“Are you upset little friend? Have you been lying awake worrying? Well, don’t worry…I’m here. The flood waters will recede, the famine will end, the sun will shine tomorrow, and I will always be here to take care of you.” -Charlie Brown to Snoopy

Sometimes I go to bed at night and as I drift into unconsciousness, I have this small, quiet thought enter my mind: tomorrow will be better.

Where I got this idea, is beyond me.

But it does serve to calm me down as I approach the unwinding of an arduous day. This calm, reassuring voice endeavors every evening to bring me down from a day fraught with the anxieties and stressors of which the human experience is composed.

Is it my sub-conscience attempting to talk me down from the proverbial ledge? Is it the small, unerring voice of the Universe?  Is it some friendly ghost? (Casper?)

I know this: that each night as lower my wearied frame into bed, I hear the chanting in my mind’s ear. (If you can have a mind’s eye, why can’t you have a mind’s ear?)

Tomorrow will be better. Tomorrow will be better. Tomorrow will be better.

These consoling words seep into my enervated bones, soothing and placating an exhausted mind and body.

And you know what? It usually is better. Usually.

Maybe it changes my expectations. Perhaps it serves to remind my less-conscience mind that there’s something better on the horizon and that raises a level of hope. Possibly, it causes my mind to find and adhere to the greater, more positive aspects of the subsequent days.  In short, maybe it causes me to see what I expect to see; I find what I expect to find.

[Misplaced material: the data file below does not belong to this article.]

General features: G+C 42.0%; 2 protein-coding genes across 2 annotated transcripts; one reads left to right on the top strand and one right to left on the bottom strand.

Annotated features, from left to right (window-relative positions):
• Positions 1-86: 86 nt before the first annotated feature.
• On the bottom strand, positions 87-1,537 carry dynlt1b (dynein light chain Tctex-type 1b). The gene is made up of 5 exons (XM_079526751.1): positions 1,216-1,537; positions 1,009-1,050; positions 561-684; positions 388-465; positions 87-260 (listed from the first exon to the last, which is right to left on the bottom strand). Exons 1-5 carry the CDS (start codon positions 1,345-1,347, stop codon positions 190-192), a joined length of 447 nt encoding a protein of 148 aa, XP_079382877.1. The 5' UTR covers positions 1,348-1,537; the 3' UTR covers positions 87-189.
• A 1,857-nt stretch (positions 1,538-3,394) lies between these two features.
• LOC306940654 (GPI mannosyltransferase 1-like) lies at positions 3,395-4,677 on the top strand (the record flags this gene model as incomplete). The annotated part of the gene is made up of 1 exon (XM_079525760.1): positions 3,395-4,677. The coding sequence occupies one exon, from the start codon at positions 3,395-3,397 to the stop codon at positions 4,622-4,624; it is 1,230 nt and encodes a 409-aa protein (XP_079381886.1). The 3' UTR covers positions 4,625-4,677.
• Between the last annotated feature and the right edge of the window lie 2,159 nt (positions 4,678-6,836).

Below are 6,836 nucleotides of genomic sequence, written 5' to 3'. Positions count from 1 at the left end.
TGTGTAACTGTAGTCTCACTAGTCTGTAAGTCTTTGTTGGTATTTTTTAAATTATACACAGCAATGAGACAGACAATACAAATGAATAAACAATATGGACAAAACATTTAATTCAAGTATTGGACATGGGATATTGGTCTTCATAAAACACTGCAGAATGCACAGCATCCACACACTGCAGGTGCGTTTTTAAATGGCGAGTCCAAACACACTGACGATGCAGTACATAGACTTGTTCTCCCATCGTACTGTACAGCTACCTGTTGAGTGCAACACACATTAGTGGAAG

There is in this world an abundance of negativity. The overwhelming majority of the planet has adopted an attitude of “kill or be killed.” Which is with good reason. Most of us have experienced rejections and disappointments that have left us wary and suspicious. But every time I think that those thoughts might permeate the membrane of positivity I systematically erect, something out there leans into my sleepy ear and whispers,

Tomorrow will be better.

I have a friend who recently attempted suicide. She, in a moment of extreme despair, swallowed an ungodly amount of prescription pills and laid down for a long nap. I didn’t believe then that she had wanted to die. I truly believe she just wanted to sleep; to succumb to the lure of a chemically-induced coma from which she would awaken and find that her world had righted itself.  While none of this makes sense to the rational mind, no one in extreme pain is thinking rationally, and no one who attempts suicide is not in extreme pain.

She couldn’t hear that same voice I hear every night. Either that or she didn’t believe it.

It’s more than just believing that  tomorrow is a day worth getting out of bed for. There’ s obviously action required to bring this thought–this belief–to fruition. But just nursing that modicum of hope, is an excellent starting point. It is  purpose in its rawest, most infinitesimal form. Taking this tiny seed, you can cultivate it into a full-fledged axiom and that can lead you to the birth of a phenomenally effective method by which to gain the momentum required to move forward; to shake the fog of the crappy days that threaten to suffocate your every ability to function and progress. It’s the sure-fire technique for achieving whatever incredible-ness for which the Universe created you.

So after a day that, while not crappy, had it’s bumps, I lie here in bed and tell myself aloud, “Tomorrow will be better.” And once I turn off the lights I feel it echoed around me, a persistent reminder:

Tomorrow will be better. Tomorrow will be better. Tomorrow will be better.



“Finish each day and be done with it. You have done what you could. Some blunders and absurdities no doubt crept in, forget them as soon as you can. Tomorrow is a new day, you shall begin it well and serenely…” -Ralph Waldo Emerson